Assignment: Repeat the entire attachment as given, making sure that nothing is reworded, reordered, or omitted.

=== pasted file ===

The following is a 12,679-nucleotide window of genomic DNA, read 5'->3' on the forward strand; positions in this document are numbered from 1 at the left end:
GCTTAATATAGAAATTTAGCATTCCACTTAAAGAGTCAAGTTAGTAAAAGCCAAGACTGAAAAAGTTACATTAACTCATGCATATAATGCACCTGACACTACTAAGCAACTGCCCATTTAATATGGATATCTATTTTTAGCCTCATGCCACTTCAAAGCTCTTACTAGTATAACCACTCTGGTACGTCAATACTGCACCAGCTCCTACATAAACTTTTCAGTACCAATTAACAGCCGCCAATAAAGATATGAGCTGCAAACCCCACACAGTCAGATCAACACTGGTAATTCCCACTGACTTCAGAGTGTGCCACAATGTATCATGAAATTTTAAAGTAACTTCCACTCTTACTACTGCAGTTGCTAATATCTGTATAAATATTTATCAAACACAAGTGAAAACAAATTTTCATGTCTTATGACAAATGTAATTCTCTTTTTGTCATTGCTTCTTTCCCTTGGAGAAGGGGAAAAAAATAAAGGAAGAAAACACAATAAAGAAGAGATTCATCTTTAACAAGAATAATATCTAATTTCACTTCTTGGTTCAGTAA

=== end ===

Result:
The following is a 12,679-nucleotide window of genomic DNA, read 5'->3' on the forward strand; positions in this document are numbered from 1 at the left end:
GCTTAATATAGAAATTTAGCATTCCACTTAAAGAGTCAAGTTAGTAAAAGCCAAGACTGAAAAAGTTACATTAACTCATGCATATAATGCACCTGACACTACTAAGCAACTGCCCATTTAATATGGATATCTATTTTTAGCCTCATGCCACTTCAAAGCTCTTACTAGTATAACCACTCTGGTACGTCAATACTGCACCAGCTCCTACATAAACTTTTCAGTACCAATTAACAGCCGCCAATAAAGATATGAGCTGCAAACCCCACACAGTCAGATCAACACTGGTAATTCCCACTGACTTCAGAGTGTGCCACAATGTATCATGAAATTTTAAAGTAACTTCCACTCTTACTACTGCAGTTGCTAATATCTGTATAAATATTTATCAAACACAAGTGAAAACAAATTTTCATGTCTTATGACAAATGTAATTCTCTTTTTGTCATTGCTTCTTTCCCTTGGAGAAGGGGAAAAAAATAAAGGAAGAAAACACAATAAAGAAGAGATTCATCTTTAACAAGAATAATATCTAATTTCACTTCTTGGTTCAGTAA